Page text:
The stock market has once again entered a period of consolidation as investors wait for the results of the most important legislative decision of the year. The fight to repeal and replace Obamacare has taken the spotlight as Congress debates the passage of legislation that would eliminate its most burdensome aspects for businesses and individual taxpayers alike.
Internally, the NYSE broad market has been unsettled for the last several days after a period of relative calm in the months following the U.S. presidential election. There have been more than 40 stocks making new 52-week lows on a daily basis since last week. This makes almost two weeks that the number of daily new lows has exceeded 40, which reflects an increase in internal selling pressure. Most of that selling pressure is coming from consumer/retail stocks, bond funds and, increasingly, energy stocks.
The extremity of internal selling pressure isn’t yet great enough to cause any major concerns about the strength of the stock market’s intermediate-term uptrend. If the new lows don’t soon diminish, however, it could eventually cause problems for the interim trend as internal weakness spreads from the above-mentioned sectors to the broader market.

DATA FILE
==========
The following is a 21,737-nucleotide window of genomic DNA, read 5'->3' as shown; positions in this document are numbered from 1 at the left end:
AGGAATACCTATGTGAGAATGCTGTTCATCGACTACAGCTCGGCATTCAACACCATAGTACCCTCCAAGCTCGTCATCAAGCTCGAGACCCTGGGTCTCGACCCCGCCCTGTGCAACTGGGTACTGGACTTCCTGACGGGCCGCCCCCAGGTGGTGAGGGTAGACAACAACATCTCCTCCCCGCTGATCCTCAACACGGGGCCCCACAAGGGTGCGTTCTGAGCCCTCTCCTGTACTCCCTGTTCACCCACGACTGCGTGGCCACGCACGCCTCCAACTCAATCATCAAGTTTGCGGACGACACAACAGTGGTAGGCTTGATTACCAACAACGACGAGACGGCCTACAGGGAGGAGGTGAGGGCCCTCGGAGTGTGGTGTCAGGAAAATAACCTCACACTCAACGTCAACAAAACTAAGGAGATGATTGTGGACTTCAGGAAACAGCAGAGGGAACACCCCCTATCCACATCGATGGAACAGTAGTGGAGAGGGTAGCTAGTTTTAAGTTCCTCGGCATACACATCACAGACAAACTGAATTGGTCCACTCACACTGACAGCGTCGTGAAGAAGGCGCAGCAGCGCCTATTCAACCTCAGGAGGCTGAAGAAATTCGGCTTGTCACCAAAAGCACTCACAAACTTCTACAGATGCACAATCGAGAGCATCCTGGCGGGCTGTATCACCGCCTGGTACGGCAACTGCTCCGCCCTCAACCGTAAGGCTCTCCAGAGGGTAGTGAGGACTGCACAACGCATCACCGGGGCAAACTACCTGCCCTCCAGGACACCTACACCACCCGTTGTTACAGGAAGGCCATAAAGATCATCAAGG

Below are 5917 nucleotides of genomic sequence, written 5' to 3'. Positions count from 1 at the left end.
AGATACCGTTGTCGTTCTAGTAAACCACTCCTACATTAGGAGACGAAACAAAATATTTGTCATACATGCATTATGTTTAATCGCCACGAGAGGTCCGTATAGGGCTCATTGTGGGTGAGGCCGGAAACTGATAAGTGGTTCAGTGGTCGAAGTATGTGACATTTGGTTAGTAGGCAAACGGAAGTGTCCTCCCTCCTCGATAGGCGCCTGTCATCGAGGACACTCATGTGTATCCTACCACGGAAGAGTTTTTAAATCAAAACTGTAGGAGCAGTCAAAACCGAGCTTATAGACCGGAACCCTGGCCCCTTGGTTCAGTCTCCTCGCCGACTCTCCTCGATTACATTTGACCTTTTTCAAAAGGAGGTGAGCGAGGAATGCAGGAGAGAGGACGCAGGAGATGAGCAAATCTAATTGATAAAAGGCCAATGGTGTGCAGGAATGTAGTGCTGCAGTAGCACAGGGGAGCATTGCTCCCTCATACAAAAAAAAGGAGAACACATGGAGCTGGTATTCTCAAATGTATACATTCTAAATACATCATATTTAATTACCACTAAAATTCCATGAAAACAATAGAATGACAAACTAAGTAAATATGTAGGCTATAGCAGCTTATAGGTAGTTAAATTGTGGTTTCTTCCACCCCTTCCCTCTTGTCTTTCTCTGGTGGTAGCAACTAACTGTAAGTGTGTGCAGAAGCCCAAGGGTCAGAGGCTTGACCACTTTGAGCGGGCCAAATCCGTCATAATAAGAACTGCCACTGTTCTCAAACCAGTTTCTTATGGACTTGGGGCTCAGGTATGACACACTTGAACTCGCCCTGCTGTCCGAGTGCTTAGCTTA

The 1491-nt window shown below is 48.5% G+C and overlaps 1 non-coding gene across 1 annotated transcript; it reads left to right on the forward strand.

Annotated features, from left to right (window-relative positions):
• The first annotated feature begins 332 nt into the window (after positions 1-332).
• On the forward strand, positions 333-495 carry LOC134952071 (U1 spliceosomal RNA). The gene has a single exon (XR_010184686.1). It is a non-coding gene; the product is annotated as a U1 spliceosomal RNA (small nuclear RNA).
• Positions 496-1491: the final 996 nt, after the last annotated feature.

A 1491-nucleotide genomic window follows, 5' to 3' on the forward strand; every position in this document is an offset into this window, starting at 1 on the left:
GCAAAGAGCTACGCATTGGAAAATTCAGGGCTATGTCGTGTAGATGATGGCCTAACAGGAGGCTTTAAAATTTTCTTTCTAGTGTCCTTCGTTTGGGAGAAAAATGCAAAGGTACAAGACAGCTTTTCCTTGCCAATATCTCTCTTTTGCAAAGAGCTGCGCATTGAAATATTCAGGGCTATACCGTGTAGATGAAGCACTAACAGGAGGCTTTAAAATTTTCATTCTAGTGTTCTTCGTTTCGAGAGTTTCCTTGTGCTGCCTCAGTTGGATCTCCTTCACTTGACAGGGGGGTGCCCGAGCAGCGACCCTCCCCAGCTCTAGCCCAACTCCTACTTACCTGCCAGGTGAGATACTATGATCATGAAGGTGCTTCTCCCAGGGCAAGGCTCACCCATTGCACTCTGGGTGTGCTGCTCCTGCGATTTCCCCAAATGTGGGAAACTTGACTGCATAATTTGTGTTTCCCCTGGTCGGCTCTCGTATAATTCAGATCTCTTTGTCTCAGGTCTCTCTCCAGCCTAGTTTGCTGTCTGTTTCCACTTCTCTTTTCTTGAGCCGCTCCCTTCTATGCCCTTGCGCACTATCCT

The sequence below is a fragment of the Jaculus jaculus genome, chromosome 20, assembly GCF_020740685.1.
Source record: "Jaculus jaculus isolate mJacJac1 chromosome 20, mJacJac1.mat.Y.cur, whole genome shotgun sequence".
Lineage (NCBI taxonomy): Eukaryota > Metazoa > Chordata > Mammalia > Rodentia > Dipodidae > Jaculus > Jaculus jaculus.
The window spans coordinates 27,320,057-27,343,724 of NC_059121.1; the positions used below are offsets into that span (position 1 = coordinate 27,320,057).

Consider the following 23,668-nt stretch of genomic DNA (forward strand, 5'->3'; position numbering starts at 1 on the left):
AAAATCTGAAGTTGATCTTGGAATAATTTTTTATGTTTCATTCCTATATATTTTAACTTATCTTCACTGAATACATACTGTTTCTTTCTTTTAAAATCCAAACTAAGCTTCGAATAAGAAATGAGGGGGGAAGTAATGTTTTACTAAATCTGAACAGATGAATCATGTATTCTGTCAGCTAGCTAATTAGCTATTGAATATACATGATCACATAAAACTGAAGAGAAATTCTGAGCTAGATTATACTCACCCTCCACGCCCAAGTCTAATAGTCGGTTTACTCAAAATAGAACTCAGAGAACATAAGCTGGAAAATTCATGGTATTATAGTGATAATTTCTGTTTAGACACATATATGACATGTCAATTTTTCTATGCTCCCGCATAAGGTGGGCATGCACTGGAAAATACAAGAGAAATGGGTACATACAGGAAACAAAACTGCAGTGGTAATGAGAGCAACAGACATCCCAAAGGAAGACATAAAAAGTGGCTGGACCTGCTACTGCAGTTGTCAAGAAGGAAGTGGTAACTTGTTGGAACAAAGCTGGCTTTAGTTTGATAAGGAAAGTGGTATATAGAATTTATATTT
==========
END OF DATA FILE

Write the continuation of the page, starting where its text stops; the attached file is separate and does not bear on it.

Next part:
Following is a graph of the daily cumulative NYSE new highs-new lows. It’s telling that for the first time since the Nov. 9 election, the highs-lows have stalled out. And while the trend is still technically up for the high-lows, that trend could be broken if the new lows continue to expand in the next couple of weeks.
It’s clear that the honeymoon phase of President Trump’s election is over as investors aren’t giving a free ride to the stock market until he delivers on some of his campaign promises. The most critical of these promises concerns the proposed overhaul of the Patient Protection and Affordable Care Act (a.k.a. Obamacare). The mainstream news media are in full swing right now with negative stories which undermine the Congress’ effort at eliminating the onerous taxes surrounding Obamacare. The tantalizing prospect of having the bill’s individual and employer mandates (which forces individuals to purchase health care or else pay a steep penalty) repealed is one big reason why the middle class turned out in droves to elect Trump.